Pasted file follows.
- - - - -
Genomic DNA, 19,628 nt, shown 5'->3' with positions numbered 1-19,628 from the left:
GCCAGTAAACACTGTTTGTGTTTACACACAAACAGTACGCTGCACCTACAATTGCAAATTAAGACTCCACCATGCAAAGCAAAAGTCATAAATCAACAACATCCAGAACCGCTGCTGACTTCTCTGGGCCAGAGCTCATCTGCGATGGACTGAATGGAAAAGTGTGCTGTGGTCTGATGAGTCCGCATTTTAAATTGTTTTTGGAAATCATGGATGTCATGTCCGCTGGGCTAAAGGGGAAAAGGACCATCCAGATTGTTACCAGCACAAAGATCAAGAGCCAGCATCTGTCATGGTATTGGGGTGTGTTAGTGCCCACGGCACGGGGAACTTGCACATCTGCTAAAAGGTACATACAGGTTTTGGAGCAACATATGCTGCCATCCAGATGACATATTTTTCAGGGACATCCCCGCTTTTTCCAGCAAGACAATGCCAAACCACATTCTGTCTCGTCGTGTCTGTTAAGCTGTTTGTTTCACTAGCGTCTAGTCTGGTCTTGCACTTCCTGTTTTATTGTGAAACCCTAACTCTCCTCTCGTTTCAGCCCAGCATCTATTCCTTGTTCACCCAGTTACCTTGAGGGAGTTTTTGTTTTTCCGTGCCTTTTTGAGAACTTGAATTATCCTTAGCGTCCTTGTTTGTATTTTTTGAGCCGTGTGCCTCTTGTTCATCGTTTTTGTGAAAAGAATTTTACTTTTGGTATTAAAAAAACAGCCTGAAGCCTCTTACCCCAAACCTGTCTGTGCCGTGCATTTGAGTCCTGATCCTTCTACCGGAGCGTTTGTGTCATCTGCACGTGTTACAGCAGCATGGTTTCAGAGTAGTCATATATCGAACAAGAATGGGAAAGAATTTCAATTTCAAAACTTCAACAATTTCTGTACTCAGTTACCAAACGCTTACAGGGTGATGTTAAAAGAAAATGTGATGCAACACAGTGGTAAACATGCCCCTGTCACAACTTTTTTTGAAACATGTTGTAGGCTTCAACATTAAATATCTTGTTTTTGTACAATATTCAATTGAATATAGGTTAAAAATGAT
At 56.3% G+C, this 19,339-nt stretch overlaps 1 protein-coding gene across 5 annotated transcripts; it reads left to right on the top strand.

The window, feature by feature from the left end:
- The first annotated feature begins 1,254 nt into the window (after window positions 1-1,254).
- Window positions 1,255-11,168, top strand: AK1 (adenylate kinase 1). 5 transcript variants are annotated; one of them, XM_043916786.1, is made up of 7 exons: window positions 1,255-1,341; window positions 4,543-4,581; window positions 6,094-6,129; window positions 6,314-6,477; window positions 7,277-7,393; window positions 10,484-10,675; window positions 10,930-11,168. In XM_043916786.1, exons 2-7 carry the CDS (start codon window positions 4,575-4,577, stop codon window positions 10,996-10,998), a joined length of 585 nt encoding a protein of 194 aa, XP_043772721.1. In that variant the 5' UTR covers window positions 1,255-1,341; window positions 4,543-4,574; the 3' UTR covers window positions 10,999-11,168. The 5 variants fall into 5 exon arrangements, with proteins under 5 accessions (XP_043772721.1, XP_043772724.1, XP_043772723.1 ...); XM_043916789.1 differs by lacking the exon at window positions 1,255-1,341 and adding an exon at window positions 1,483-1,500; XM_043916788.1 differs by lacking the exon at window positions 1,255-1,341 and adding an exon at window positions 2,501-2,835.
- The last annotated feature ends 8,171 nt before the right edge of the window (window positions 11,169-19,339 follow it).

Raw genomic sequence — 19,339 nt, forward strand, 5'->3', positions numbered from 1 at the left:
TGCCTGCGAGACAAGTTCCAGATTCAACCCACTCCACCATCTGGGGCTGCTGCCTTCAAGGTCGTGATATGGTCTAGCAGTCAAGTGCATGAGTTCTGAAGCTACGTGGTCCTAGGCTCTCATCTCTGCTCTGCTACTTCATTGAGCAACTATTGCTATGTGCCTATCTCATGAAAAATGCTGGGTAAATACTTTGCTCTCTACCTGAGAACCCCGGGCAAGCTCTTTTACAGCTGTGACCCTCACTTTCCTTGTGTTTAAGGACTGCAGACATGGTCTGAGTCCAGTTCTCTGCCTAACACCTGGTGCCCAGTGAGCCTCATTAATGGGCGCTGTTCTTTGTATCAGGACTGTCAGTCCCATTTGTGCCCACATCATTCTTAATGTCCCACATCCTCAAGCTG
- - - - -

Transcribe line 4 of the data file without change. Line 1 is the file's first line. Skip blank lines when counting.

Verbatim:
The window, feature by feature from the left end: